Of course we can't cover every Bad Thing that happens, but I'll outline some items of common sense.
There are two types of bad things: random and repeatable. It's very difficult to diagnose or fix random problems that you don't have any control over when they happen or not. However, if the problem is repeatable "it happens when I press the left arrow key twice", then you're in business.
Read the friendly manual. The `manual' can take on a few forms. For open source games there's the readme files that come with the game. Commercial games will have a printed manual and maybe some readme files on the CD the game came on. Don't forget to browse the CD your game came on for helpful tips and advice.
Don't forget the game's website. The game's author has probably seen people with your exact same problem many times over and might put information specific to that game on the website. A prime example of this is Loki Software's online FAQs located at http://faqs.lokigames.com.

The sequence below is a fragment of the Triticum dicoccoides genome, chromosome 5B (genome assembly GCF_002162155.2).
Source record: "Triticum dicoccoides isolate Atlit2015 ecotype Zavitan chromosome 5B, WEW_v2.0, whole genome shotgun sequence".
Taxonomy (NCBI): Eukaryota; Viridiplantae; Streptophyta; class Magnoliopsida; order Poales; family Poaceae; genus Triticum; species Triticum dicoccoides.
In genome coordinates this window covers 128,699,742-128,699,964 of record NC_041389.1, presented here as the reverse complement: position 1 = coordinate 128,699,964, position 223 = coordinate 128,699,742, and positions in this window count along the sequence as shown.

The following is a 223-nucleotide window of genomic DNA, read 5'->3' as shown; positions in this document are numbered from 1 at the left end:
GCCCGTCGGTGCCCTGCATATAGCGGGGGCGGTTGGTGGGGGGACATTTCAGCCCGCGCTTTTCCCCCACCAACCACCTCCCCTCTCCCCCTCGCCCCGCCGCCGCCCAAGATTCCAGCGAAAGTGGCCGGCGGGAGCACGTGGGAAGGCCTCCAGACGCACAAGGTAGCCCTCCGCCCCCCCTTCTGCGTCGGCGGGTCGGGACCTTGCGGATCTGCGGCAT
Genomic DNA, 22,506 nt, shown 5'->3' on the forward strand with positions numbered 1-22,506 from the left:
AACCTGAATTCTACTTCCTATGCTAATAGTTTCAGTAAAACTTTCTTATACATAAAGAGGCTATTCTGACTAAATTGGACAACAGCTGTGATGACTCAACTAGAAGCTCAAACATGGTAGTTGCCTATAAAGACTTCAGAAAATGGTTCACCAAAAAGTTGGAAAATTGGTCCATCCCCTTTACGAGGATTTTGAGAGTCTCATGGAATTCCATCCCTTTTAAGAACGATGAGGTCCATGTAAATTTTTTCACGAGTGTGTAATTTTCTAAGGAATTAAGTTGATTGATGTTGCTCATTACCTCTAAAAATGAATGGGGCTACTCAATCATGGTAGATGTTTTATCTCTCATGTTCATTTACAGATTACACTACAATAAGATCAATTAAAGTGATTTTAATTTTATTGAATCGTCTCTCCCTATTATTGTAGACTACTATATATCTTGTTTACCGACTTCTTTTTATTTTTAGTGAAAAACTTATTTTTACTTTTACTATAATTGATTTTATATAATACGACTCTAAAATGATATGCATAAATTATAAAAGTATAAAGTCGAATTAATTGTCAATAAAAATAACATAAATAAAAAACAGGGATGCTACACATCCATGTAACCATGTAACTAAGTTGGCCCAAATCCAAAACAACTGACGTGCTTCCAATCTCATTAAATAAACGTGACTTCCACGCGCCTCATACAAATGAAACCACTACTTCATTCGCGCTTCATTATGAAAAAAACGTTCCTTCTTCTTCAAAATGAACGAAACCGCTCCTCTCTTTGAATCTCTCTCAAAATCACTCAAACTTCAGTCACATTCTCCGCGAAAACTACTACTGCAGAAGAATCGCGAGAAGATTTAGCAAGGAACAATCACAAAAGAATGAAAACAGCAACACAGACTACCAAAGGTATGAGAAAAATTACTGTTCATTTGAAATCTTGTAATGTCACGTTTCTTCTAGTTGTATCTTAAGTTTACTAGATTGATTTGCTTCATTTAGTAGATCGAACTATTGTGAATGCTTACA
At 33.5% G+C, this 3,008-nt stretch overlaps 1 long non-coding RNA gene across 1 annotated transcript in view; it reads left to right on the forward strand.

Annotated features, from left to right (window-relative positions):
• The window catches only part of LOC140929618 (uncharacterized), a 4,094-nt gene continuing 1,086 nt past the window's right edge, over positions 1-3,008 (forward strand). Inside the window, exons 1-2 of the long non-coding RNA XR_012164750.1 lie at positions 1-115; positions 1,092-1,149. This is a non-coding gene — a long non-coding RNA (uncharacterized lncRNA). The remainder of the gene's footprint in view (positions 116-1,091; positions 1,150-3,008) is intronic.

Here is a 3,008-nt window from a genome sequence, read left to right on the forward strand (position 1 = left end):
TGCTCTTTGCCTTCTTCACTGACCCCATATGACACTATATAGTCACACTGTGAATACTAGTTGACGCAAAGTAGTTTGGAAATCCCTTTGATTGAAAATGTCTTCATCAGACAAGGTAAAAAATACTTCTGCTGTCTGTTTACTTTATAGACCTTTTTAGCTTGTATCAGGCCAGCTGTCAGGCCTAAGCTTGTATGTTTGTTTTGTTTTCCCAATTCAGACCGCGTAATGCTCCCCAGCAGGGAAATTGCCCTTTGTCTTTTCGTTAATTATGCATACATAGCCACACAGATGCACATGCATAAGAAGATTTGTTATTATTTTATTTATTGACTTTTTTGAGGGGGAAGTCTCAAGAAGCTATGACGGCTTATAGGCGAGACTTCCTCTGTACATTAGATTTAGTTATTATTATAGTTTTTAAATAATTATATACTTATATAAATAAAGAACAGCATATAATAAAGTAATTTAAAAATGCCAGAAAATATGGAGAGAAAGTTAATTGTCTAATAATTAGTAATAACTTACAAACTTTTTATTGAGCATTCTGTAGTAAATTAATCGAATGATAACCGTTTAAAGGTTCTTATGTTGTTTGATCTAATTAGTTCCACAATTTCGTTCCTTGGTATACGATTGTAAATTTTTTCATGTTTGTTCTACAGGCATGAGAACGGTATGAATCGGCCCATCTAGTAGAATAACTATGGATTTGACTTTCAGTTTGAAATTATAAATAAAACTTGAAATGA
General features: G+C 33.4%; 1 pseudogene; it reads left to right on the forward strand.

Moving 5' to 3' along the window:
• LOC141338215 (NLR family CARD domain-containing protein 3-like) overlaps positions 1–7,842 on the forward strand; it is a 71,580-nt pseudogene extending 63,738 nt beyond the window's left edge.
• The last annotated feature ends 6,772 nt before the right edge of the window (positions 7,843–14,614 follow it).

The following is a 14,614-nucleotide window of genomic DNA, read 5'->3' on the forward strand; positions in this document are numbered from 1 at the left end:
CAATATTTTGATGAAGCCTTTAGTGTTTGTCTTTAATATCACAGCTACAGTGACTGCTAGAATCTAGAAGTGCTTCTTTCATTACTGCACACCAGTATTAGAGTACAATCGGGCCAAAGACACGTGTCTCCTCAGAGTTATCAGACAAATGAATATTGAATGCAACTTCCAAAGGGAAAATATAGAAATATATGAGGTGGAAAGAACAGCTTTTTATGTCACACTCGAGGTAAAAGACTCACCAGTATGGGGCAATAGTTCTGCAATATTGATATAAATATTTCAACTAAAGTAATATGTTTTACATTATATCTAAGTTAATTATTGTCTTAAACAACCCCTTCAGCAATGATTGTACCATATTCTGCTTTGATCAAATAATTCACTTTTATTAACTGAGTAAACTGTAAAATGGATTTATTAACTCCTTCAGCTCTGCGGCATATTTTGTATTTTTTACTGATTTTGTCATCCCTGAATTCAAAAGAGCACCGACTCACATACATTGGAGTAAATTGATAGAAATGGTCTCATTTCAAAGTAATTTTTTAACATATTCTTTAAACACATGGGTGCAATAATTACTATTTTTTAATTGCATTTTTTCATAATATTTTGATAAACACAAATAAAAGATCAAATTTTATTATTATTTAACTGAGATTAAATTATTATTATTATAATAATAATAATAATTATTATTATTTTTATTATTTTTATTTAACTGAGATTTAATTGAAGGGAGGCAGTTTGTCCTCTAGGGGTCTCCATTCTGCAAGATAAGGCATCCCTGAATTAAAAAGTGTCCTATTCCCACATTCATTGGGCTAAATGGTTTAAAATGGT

If you're playing an open source game that you compiled, make sure you have the newest version by checking the game's website. If your game came from a distro make sure there's not an update rpm/deb for the game.
Commercial game companies like Loki release patches for their games. Often a game will have MANY patches (Myth2) and some games are unplayable without them (Heretic2). Check the game's website for patches whether you have a problem running the game or not; there may be an update for a security problem that you may not even be aware of.
By the way, Loki now has a utility that searches for Loki Software on your hard drive and automatically updates them. Check out http://updates.lokigames.com.
If you don't know what netnews (Usenet) is, then this is definitely worth 30 minutes of your time to learn about. Install a newsreader. I prefer console tools more, so I use tin, but slrn is also popular. Netscape has a nice graphical "point and click" newsreader too.
For instance, I can browse Loki Software's news server with tin -g
news.lokigames.com. You can also specify which news server to use using the